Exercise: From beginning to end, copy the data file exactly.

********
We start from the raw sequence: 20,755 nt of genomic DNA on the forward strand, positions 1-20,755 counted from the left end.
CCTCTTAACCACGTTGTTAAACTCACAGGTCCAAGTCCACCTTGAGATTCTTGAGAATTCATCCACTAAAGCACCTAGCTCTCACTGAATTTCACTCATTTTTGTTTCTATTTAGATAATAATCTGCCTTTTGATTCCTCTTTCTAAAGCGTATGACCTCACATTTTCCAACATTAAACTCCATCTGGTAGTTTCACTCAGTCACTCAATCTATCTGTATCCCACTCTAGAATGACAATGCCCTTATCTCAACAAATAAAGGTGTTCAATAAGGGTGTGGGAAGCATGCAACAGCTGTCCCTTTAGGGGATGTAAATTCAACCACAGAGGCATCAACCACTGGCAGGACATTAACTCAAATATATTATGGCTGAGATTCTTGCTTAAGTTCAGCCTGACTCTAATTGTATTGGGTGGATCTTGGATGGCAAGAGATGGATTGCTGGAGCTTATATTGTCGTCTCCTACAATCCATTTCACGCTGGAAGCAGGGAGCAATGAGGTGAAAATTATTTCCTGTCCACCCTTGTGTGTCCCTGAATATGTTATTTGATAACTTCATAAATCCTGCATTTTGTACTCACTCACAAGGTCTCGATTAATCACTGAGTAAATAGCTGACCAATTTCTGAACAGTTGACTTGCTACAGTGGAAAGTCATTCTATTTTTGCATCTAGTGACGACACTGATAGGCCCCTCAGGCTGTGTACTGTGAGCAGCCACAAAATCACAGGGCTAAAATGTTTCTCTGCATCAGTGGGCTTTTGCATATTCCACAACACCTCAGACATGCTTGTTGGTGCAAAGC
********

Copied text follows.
We start from the raw sequence: 20,755 nt of genomic DNA on the forward strand, positions 1-20,755 counted from the left end.
CCTCTTAACCACGTTGTTAAACTCACAGGTCCAAGTCCACCTTGAGATTCTTGAGAATTCATCCACTAAAGCACCTAGCTCTCACTGAATTTCACTCATTTTTGTTTCTATTTAGATAATAATCTGCCTTTTGATTCCTCTTTCTAAAGCGTATGACCTCACATTTTCCAACATTAAACTCCATCTGGTAGTTTCACTCAGTCACTCAATCTATCTGTATCCCACTCTAGAATGACAATGCCCTTATCTCAACAAATAAAGGTGTTCAATAAGGGTGTGGGAAGCATGCAACAGCTGTCCCTTTAGGGGATGTAAATTCAACCACAGAGGCATCAACCACTGGCAGGACATTAACTCAAATATATTATGGCTGAGATTCTTGCTTAAGTTCAGCCTGACTCTAATTGTATTGGGTGGATCTTGGATGGCAAGAGATGGATTGCTGGAGCTTATATTGTCGTCTCCTACAATCCATTTCACGCTGGAAGCAGGGAGCAATGAGGTGAAAATTATTTCCTGTCCACCCTTGTGTGTCCCTGAATATGTTATTTGATAACTTCATAAATCCTGCATTTTGTACTCACTCACAAGGTCTCGATTAATCACTGAGTAAATAGCTGACCAATTTCTGAACAGTTGACTTGCTACAGTGGAAAGTCATTCTATTTTTGCATCTAGTGACGACACTGATAGGCCCCTCAGGCTGTGTACTGTGAGCAGCCACAAAATCACAGGGCTAAAATGTTTCTCTGCATCAGTGGGCTTTTGCATATTCCACAACACCTCAGACATGCTTGTTGGTGCAAAGC